Occupational sedentary behavior and prediction of proteinuria in young to middle-aged adults: a retrospective cohort study



Although sedentary behavior is a risk factor of cardiometabolic diseases and mortality, little information is available about a clinical impact of occupational sedentary behavior on chronic kidney disease (CKD).


The present retrospective cohort study included 10,212 workers of a national university in Japan who underwent annual health checkups between April 2006 and March 2013. Main exposure of interest was self-reported occupational sedentary behavior at the baseline visit. The outcome was the incidence of proteinuria defined as dipstick urinary protein of 1 + or more. The association between sedentary workers and the incidence of proteinuria was assessed using Cox proportional hazards models adjusting for clinically relevant factors, including television viewing time, the major home sedentary behavior.


During median 4.8 years (interquartile range 2.1–7.9) of the observational period, the incidence of proteinuria was observed in 597 (12.0%) males and 697 (13.3%) females. In males, sedentary workers were identified as a significant predictor of proteinuria (multivariable-adjusted hazard ratio of non-sedentary and sedentary workers: 1.00 [reference] and 1.35 [1.11–1.63]), along with longer television viewing time (< 30 min, 30–60 min, 1–2 h, 2–3 h, and > 3 h/day: 1.15 [0.93–1.42], 1.00 [reference], 1.24 [1.00–1.53], 1.41 [1.03–1.93], and 1.77 [1.13–2.76]), whereas not daily exercise time. In females, neither sedentary workers nor television viewing time was associated with the incidence of proteinuria.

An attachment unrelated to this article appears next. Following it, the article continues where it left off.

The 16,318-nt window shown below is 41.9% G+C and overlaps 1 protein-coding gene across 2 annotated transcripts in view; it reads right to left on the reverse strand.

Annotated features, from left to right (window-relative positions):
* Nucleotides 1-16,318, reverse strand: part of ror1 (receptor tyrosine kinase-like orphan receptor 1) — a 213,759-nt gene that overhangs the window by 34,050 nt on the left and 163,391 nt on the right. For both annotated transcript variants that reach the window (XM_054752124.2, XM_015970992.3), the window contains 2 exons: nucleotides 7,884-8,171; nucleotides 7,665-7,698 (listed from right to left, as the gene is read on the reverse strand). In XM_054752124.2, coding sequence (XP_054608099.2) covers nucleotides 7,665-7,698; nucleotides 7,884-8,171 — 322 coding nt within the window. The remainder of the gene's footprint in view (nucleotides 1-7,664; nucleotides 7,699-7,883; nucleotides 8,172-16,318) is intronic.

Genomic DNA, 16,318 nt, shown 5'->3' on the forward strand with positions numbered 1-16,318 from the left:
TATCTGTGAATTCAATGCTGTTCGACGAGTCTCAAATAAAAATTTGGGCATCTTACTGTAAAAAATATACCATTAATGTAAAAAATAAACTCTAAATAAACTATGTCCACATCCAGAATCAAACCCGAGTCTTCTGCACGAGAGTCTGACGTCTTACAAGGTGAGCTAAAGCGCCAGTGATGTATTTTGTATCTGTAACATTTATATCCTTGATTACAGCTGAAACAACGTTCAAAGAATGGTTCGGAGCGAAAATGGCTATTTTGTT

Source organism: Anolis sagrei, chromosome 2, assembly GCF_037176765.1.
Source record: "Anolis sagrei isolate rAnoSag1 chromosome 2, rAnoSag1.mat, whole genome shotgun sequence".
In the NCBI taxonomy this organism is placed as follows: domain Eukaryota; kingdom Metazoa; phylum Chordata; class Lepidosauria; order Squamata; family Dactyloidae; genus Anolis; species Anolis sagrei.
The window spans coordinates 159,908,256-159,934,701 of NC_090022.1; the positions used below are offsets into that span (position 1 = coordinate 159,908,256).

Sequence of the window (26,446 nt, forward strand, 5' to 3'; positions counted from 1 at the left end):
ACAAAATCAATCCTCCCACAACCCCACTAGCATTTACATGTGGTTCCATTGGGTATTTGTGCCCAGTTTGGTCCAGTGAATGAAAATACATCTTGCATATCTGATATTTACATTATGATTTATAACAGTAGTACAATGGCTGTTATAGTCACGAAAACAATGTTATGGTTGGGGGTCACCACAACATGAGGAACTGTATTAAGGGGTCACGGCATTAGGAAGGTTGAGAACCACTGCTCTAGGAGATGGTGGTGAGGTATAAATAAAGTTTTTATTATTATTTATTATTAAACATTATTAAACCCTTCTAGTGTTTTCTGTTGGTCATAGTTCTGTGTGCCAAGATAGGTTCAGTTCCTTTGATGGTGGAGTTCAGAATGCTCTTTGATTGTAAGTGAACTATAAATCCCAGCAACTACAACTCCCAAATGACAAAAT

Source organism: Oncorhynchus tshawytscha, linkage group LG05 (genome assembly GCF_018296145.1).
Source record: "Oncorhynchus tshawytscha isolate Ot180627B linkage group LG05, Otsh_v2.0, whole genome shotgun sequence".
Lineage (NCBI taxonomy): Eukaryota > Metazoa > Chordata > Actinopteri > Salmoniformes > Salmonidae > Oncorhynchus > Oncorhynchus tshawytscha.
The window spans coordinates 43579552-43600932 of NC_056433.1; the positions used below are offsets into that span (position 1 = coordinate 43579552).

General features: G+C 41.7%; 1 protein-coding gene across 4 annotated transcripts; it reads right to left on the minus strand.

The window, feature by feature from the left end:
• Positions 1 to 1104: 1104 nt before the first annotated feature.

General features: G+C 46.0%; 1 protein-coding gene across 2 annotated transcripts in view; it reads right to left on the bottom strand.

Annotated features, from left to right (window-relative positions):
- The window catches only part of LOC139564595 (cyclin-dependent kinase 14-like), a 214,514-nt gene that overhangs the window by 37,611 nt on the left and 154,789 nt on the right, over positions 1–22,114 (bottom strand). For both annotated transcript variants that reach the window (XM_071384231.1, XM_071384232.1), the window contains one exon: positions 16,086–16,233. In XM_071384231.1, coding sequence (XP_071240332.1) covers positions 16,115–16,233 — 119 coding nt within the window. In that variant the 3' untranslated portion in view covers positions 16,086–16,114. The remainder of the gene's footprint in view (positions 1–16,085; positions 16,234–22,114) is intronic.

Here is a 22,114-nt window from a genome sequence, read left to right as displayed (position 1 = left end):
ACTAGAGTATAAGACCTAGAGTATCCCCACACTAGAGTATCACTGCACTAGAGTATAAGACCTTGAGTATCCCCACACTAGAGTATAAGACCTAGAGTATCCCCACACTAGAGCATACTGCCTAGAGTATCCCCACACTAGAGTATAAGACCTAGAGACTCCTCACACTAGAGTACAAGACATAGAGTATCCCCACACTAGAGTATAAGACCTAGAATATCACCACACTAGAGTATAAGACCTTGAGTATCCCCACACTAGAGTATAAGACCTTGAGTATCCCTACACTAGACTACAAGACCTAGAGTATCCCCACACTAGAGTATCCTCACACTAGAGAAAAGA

In conclusion, male sedentary workers were at high risk of proteinuria. Occupational sedentary behavior may be a potentially modifiable target for the prevention of CKD.

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Author information




Research idea and study design: RY and MS; data acquisition: RY, MT, KN, MN, KYT, TK, and TM; data management: RY; statistical analysis: YF; interpretation: YF, RY, MS, YK, KA, RT, SO; supervision or mentorship: YI and TM; organization of the study: KYT, TK, and TM. All authors approved the final version.

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Correspondence to Ryohei Yamamoto.

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All the authors have declared no competing interest.

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All procedures performed in studies involving human participants were in accordance with the ethical standards of the institutional and/or national research committee and with the 1964 Helsinki Declaration and its later amendments or comparable ethical standards. The protocol for the present study was approved by the ethics committees of the Health Care Center, Osaka University (No. 13, 2018) and Osaka University Hospital (17009–2).

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The present study used an opt-out approach to informed consent, according to Japanese Ethical Guidelines for Medical and Health Research Involving Human Subjects.

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Fujii, Y., Yamamoto, R., Shinzawa, M. et al. Occupational sedentary behavior and prediction of proteinuria in young to middle-aged adults: a retrospective cohort study. J Nephrol (2020). https://doi.org/10.1007/s40620-020-00826-w

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  • Proteinuria
  • Occupational sedentary behavior
  • Sitting time
  • Sex difference